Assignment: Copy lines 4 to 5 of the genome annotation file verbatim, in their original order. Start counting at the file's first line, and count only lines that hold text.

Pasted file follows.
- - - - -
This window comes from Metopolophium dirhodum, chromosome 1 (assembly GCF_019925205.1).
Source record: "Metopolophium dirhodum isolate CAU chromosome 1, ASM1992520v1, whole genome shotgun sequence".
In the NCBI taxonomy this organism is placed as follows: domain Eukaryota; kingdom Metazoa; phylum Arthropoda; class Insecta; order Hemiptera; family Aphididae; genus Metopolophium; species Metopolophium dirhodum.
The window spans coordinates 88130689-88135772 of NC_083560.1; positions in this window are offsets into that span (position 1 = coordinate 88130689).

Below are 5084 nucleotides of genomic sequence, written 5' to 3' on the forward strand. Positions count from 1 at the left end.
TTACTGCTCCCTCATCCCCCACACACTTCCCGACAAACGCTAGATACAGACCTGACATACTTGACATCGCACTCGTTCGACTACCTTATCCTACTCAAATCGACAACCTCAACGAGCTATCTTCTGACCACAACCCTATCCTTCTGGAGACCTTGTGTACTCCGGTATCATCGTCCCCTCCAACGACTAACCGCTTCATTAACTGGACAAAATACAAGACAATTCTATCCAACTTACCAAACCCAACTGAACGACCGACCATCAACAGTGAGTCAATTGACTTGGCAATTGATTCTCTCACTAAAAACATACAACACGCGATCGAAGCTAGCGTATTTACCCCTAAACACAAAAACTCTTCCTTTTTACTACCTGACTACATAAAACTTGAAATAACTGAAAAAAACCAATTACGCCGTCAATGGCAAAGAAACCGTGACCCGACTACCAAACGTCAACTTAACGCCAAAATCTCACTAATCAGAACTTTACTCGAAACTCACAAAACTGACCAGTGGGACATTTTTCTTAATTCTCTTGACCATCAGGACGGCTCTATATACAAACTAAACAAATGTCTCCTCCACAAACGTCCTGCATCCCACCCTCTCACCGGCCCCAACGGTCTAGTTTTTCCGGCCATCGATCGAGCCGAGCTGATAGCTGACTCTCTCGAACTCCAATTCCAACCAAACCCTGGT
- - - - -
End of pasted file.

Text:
The window spans coordinates 88130689-88135772 of NC_083560.1; positions in this window are offsets into that span (position 1 = coordinate 88130689).

Below are 5084 nucleotides of genomic sequence, written 5' to 3' on the forward strand. Positions count from 1 at the left end.